True colour satellite image of the Earth showing Asia, half in shadow, with cloud coverage, and the sun. This image in orthographic projection was compiled from data acquired by LANDSAT 5 & 7 satellites., Globe Showing Asia, True Colour Satellite Image (Photo by Planet Observer/Universal Images Group via Getty Images)

In his book Pale Blue Dot, legendary scientist Carl Sagan talked about humans' responsibility to "preserve and cherish the pale blue dot, the only home we've ever known." Sagan's description of Earth is nothing short of inspirational, but if scientists at the Massachusetts Institute of Technology (MIT) are correct in their findings, the dot won't be pale blue much longer.

The researchers found that climate change is significantly impacting phytoplankton—microscopic algae at the bottom of the aquatic food chain. While water molecules in the ocean don't absorb the blue spectrum of sunlight—reflecting it back and creating the appearance of a blue ocean instead—phytoplankton reflect green light, endowing phytoplankton-heavy areas with greener hues than other regions.

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PRIMORYE TERRITORY, RUSSIA - MAY 29, 2018: Unloading fish from the hold of the Uraganny seiner (MRS-450) of the Dobroflot Fishing Company at a shore-based fish factory in the village of Yuzhno-Morskoye. Yuri Smityuk/TASS (Photo by Yuri SmityukTASS via Getty Images)

Fish and other seafood species are associated with various regions or nations. Icelandic cod, Alaskan salmon, Louisiana crawfish, Nile tilapia, Auckland oysters—specific species have unique habitat requirements. Water quality, temperatures and conditions all affect the types of fish that can thrive in an area. However, all around the world, conditions are changing. As the world’s oceans warm, historic fisheries are relocating. Countries that counted on finding adequate stocks of a specific species in their patch of the ocean are suddenly finding their fisheries are collapsing. As fish populations relocate, fishing operations are following them—sometimes into territories controlled by other nations.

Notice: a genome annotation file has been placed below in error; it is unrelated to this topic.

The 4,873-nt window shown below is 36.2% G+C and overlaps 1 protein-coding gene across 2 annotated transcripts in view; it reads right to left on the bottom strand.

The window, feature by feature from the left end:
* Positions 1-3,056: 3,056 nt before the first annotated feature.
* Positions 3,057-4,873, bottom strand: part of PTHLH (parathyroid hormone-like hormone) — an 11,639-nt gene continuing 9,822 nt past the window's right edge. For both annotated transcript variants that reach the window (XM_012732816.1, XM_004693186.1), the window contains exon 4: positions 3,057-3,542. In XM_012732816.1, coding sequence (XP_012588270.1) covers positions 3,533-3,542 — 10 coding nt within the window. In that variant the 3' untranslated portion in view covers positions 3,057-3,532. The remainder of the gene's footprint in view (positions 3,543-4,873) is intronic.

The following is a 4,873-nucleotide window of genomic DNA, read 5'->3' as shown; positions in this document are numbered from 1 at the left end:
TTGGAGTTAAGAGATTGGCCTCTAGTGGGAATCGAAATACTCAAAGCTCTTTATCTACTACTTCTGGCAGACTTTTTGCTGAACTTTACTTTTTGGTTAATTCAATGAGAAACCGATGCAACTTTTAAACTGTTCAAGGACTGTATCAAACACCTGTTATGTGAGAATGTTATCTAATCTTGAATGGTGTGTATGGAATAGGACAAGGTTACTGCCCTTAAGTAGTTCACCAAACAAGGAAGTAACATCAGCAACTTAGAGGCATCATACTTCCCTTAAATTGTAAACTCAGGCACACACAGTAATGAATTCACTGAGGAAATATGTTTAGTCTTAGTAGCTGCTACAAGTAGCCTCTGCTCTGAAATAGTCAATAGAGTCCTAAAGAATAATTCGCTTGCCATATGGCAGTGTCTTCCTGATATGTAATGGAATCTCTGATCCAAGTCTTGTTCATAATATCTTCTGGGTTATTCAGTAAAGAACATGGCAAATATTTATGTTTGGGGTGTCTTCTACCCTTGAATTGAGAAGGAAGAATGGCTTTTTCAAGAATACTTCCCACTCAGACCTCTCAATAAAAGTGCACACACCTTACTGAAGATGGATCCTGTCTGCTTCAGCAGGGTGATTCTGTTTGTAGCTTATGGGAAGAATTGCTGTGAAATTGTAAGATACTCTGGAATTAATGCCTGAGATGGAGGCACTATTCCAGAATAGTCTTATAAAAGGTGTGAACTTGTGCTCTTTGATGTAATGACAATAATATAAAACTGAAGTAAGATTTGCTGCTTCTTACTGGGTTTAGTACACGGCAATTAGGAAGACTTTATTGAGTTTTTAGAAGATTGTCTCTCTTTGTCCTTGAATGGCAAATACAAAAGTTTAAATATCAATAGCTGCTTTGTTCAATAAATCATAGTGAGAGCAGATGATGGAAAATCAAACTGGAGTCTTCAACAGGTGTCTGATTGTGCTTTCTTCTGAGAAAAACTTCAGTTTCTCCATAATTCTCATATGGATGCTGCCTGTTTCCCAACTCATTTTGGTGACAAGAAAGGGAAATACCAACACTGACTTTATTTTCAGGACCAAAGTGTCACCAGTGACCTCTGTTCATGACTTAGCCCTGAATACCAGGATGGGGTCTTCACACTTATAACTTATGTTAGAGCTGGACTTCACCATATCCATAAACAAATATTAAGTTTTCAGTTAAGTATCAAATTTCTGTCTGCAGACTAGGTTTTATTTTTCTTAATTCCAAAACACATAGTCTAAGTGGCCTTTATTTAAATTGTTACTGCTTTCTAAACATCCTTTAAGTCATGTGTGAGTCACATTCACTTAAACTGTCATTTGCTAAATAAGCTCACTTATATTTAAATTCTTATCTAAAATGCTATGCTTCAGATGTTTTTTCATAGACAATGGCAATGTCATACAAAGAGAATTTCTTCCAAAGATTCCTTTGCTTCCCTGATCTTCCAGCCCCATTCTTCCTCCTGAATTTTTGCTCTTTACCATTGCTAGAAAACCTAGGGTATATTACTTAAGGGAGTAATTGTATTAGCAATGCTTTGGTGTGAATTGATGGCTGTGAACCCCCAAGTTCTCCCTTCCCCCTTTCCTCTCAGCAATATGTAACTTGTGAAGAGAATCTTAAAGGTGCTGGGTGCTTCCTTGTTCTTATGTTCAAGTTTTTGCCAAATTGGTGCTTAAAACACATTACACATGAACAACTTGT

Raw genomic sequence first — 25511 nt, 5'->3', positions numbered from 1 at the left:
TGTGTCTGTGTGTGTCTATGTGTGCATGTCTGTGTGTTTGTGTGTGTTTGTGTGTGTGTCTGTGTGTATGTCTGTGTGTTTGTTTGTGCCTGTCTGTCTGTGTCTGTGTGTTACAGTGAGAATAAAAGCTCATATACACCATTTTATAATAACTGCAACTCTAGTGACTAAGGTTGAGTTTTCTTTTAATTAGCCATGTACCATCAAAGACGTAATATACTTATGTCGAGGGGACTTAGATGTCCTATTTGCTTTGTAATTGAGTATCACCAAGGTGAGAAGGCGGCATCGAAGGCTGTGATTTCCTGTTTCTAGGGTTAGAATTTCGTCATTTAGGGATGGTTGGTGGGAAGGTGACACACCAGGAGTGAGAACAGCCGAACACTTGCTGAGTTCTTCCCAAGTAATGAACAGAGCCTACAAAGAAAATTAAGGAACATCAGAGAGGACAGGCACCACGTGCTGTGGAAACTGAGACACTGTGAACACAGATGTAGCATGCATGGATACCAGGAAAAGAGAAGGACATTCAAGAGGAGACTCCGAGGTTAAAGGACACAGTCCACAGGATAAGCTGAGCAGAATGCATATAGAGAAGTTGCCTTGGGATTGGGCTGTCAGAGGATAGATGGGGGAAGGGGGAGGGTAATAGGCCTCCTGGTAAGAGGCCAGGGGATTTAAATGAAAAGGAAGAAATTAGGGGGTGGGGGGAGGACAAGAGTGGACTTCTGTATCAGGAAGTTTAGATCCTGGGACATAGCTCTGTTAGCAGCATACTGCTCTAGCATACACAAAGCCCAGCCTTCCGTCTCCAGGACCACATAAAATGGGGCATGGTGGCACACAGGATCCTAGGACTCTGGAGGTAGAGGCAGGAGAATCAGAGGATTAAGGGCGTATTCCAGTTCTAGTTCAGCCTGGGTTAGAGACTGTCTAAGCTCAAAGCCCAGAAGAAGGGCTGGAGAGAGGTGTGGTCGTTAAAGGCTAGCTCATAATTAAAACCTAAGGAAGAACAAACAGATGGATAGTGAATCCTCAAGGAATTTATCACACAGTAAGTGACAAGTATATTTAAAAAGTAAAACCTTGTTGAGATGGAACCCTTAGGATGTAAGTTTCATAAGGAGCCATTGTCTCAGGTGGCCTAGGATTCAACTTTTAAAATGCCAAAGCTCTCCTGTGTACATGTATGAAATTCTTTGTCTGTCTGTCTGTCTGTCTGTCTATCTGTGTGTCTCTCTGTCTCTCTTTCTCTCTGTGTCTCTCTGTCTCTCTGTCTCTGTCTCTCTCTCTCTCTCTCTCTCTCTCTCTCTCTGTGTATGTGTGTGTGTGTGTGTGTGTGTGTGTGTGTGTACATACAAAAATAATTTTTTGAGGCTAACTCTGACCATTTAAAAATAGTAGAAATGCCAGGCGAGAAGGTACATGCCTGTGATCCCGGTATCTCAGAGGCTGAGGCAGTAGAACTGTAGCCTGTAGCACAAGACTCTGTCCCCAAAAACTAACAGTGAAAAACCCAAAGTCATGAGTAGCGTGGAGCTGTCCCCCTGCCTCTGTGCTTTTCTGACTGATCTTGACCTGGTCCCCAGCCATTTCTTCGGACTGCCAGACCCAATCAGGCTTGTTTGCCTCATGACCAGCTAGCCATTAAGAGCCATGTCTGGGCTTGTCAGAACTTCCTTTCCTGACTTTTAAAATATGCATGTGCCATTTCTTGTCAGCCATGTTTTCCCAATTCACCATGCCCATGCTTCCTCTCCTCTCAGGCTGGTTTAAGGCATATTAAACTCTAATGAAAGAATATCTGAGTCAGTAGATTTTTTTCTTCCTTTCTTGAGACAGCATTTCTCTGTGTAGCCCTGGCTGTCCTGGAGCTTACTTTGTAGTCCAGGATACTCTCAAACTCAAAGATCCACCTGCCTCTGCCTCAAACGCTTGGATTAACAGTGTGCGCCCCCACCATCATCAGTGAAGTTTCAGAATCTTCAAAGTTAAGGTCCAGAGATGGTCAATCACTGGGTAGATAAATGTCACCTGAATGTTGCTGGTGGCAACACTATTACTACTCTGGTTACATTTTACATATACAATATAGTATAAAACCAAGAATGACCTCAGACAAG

One example: Within the last 10 years, Atlantic mackerel, one of the UK’s chief exports, relocated to cooler waters near Iceland. The resulting unsustainable fishing, trade embargoes, and boat blockades created tensions between the previously friendly countries and helped lead Iceland to drop its bid to join the EU.

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If you aren’t lucky enough to live near the ocean, a lake or a river, science suggests you should consider booking your next vacation next to some clear, blue body of water. Specific benefits from looking at the ocean—from breathing coastal air and even walking in the sand—could explain Hawaii’s rank as the happiest and healthiest state in America in Gallup’s latest Healthways Well-Being Index.

Health Benefits of Being in Proximity to Water